Abstract: The Marketing of History: The Case of D'Agostino Supermarkets

Paul Schmitz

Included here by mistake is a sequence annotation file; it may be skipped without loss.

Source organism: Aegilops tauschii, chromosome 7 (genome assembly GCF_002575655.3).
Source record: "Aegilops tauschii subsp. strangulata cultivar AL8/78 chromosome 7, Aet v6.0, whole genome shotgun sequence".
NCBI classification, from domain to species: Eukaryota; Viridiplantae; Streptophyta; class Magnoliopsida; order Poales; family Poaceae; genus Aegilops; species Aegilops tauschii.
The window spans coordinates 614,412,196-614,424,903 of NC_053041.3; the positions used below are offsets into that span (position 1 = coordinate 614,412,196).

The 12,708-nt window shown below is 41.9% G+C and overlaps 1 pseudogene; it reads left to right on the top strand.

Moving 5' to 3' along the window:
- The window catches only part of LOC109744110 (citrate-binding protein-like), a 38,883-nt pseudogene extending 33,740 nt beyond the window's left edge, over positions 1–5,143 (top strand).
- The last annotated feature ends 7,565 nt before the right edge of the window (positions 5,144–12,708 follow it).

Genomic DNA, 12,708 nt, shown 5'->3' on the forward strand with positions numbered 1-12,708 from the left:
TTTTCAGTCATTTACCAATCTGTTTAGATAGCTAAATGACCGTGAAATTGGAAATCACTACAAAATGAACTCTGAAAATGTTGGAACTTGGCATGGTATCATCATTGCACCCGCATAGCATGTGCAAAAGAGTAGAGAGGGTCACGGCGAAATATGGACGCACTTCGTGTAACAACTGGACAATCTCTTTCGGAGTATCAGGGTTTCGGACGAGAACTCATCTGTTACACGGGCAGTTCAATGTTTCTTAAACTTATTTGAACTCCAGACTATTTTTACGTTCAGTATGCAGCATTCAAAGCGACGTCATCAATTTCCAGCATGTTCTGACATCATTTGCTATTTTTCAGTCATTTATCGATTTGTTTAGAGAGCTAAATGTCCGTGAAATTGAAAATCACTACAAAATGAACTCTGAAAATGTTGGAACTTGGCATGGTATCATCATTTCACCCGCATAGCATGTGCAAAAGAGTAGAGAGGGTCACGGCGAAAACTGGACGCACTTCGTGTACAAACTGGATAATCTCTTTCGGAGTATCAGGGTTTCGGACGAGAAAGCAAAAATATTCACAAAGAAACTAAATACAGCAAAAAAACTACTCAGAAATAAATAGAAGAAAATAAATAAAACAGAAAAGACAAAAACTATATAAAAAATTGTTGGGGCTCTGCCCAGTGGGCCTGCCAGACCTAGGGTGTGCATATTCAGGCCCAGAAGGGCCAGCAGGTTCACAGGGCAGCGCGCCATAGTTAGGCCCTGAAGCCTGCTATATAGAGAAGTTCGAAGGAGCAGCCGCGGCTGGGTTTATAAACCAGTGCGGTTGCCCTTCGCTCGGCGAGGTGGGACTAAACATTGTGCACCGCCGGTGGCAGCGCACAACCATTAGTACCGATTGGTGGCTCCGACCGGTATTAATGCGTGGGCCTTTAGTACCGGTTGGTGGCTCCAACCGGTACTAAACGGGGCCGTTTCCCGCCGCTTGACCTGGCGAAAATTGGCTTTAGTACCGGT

Patsy and Nicholas D'Agostino came to the United States in the early twentieth century and, like many Italian immigrants, sought to make their fortunes in the produce business. Within three decades, the brothers rose from New York's pushcarts to win unexpected wealth and celebrity as supermarket entrepreneurs. Various public commentators promoted their "rags-to-riches" tale as confirmation of the virtues of post–World War II America. And as the company matured from Italian grocery to cosmopolitan retailer, the D'Agostino family utilized its history as immigrant merchants—and its status as emblems of the American Dream—to identify itself to prospective customers. For the consumer, the longevity and reputation of a business can have as strong an influence as price or quality of merchandise. A company can use its historic identity to reassure customers that it is neither faceless nor heartless, but will act in their best interests because it shares their domestic values and traditions. The case of D'Agostino Supermarkets provides an instructive model of how personal and family history, as well as ethnic identity, can be potent marketing tools, providing retailers with a valuable form of cultural capital.